There is no way for one to do a solo trek to the Pinatubo crater lake, as it is quite dangerous. The company sent me detailed instructions on how to get to the jump-off point, which is where the trail to Mt Pinatubo actually begins. Me and 2 friends took a victory liner bus from Pasay heading towards Baguio. AT 3 AM. Yeah, at 3 AM! We had to be at the starting point by 6 am, as it was a long way ahead of us.

 

The bus ride was roughly 2.5 hours and we got off at Capas, Tarlac. Right next to a McDonalds. After the customary carb-loading that people usually call breakfast, we hailed one of those tricycles that are omnipresent in the Philippines. The 30-minute tricycle– with my butt feeling sorry throughout, while sitting behind the drive – took us to a Barangay (village) called Santa Juliana which was the starting point for Trekking to Mt. Pinatubo crater lake.



To read: If you enjoy tricycles and street life in the Philippines, click here to check out my pictures of the streets of Ermita in Manila.


 

Here, we met our tour organizer. Sonia Bognot was a delightful woman and also the president of the Mount Pinatubo Tourism organizers Association.

 

She quickly completed the formalities before the journey. This involved leading us to the local tourism office and signing off the waiver form. Of course, I did not read much in the waiver since I already knew what the waiver would state. That I am responsible for any accidents, and that the trip could be cancelled if the weather was not in favour.



Author’s note (rant): Some of the negative reviews for Mt. Pinatubo on Tripadvisor, had me laughing and fuming at the same time. One was unhappy because the tour was cancelled due to bad weather. Another was pissed because he couldn’t ride a motorcycle alone to the Pinatubo lake. And yet another was angry because they reached the jump-off point late and were stopped going further at mid-day, because they may not be able to make it back in time before dark. Please don’t be that schmuck. This is a very delicate natural disaster site, and is genuinely difficult to get to. The crater walls break sometimes during the rain – and they have in the past – leading to drowning of both locals and foreigners. And a man famously ignored all warnings and went swimming the crater lake, only to end up dying from Asphyxiation. . Follow your tour guide and their instructions carefully, so that you will live to see another grand sight.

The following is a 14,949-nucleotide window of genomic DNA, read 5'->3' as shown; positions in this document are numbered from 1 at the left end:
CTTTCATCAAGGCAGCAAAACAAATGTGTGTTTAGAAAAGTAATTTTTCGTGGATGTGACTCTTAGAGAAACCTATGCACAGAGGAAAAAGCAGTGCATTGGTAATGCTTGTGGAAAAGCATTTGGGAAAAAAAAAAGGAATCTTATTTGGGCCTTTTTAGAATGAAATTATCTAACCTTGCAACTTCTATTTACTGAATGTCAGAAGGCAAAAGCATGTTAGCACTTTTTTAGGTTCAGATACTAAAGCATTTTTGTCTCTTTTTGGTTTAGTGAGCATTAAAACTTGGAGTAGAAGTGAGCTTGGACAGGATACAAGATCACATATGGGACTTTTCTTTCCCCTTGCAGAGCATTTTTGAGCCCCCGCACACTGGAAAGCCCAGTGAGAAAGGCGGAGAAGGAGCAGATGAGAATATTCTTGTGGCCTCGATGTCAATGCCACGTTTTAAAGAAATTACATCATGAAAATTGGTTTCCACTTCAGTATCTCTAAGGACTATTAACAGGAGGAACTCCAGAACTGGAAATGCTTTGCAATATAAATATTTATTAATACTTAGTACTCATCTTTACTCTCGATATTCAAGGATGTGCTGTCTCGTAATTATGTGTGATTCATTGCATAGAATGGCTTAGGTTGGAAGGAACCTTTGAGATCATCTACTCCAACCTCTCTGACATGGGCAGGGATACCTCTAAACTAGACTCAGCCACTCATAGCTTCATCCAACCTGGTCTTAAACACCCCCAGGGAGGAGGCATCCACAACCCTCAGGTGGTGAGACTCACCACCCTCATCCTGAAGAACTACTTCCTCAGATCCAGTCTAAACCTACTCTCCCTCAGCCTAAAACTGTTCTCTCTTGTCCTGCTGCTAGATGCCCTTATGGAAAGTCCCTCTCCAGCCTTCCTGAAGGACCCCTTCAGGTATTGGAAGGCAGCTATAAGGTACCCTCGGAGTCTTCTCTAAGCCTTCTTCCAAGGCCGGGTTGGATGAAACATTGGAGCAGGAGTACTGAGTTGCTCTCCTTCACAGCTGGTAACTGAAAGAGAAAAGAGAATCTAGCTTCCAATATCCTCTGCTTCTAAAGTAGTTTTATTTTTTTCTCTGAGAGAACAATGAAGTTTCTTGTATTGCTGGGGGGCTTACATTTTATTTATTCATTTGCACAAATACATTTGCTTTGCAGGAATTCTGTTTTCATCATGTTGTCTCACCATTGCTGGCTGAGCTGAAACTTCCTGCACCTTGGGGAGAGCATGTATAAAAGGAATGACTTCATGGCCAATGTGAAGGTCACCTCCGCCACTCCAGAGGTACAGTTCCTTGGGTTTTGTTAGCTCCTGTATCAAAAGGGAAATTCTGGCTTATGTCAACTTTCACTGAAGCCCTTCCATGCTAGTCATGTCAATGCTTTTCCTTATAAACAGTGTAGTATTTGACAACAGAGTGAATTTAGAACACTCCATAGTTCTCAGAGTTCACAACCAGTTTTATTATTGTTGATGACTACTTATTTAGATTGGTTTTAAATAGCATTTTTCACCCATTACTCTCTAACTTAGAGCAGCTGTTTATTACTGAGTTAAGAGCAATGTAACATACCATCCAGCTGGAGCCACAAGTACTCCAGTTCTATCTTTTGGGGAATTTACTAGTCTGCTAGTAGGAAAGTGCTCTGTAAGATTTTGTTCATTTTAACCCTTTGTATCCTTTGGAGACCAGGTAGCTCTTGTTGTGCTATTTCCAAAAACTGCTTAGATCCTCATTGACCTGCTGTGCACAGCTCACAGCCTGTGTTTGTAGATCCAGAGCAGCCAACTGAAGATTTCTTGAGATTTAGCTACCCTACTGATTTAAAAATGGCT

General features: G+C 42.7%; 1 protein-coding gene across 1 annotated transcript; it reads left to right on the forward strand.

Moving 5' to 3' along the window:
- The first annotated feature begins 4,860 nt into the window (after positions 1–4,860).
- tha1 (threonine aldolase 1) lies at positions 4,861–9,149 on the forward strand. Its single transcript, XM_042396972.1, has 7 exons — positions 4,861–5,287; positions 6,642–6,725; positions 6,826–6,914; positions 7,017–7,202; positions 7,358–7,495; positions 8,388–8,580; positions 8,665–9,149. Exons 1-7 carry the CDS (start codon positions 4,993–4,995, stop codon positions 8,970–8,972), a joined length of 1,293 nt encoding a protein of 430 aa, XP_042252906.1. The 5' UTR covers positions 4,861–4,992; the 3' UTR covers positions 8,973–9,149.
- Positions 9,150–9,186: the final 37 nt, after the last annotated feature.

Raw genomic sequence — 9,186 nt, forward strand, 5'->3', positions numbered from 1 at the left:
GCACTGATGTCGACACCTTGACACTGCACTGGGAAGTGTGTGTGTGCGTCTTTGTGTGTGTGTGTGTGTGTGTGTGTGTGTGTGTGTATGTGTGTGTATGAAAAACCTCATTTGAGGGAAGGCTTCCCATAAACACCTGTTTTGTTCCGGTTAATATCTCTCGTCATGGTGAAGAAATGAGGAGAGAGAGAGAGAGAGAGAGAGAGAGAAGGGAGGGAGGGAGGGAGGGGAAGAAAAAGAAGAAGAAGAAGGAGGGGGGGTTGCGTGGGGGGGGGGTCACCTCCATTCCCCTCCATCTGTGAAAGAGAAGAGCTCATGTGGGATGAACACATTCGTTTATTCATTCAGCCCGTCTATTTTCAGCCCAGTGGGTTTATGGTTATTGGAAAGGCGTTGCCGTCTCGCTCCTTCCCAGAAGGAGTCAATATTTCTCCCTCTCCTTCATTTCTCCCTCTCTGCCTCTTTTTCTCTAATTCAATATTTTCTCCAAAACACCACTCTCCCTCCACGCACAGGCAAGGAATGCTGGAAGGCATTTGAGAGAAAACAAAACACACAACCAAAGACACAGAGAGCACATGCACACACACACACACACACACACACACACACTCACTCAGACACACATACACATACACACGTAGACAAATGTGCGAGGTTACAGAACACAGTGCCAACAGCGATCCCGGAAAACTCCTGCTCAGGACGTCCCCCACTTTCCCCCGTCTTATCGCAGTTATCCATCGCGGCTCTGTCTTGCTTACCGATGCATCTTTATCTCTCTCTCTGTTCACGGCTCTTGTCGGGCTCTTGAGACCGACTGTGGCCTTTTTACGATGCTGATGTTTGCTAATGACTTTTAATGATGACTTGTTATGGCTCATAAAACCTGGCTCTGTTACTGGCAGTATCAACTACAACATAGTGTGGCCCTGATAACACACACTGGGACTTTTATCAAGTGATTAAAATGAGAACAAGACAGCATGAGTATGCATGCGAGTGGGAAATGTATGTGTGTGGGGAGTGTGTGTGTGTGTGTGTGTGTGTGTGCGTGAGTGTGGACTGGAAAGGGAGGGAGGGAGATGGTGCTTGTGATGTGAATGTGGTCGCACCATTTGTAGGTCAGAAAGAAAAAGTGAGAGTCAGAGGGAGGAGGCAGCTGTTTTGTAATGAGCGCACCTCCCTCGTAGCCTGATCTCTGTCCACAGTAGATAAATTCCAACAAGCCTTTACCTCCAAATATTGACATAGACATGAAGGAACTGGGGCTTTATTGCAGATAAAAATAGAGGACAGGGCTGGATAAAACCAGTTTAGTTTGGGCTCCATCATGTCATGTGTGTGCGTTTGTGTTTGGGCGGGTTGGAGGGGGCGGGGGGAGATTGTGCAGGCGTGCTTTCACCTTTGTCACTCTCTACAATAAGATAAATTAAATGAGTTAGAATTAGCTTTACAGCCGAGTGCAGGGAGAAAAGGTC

End of rant.



After the signing of the waivers, we were assigned to a 4WD and our guide. I was asked if I needed an English-speaking guide. I didn’t, as I was travelling with 2 local friends. After wasting some time again (we had to get into proper ‘trekking gear’) we kicked off the 4WD ride around 7 AM at Sta. Juliana.

 

The tarred road lasted for just a few minutes, as we veered into off-road terrains. It started as ash and lahar-filled dusty roads, in the middle of a small canyon, as the 4WD rode through them pretty quickly. Slowly, the rocks became bigger, and there were small streams of water. This was the crow valley, which had vast lahar deposits caused by the 1991 eruption. It became obvious why we needed a 4WD for this stretch, as crossing this piece of terrain would be a near-impossible task for someone who is not a local. The terrain was beautiful and it made for the times when the 4WD would run over a small rivulet, splashing water all over us. We stopped every once in a while, to take a picture against the lunar-like environment.

pinatubo crater trekking

The view enroute to Pinatubo trekking

By 9 AM, we had reached a point which was as far as the 4WD would take us. The 4WD stopped, and we got down to finally start ‘trekking’. 7 KMs of lahar-filled tracks lay ahead of us, and a scalding Luzon sun above us.

 

It wasn’t so bad actually. It was indeed hot and sunny, but I had deliberately worn a very light t-shirt, so didn’t feel the heat much. And here is the tip from a guy like me who hates trekking. There are patches of both soft lahar and rocks on this trail. If you don’t want to get tired soon, walk on the rocks instead of the lahar. That will keep you going longer.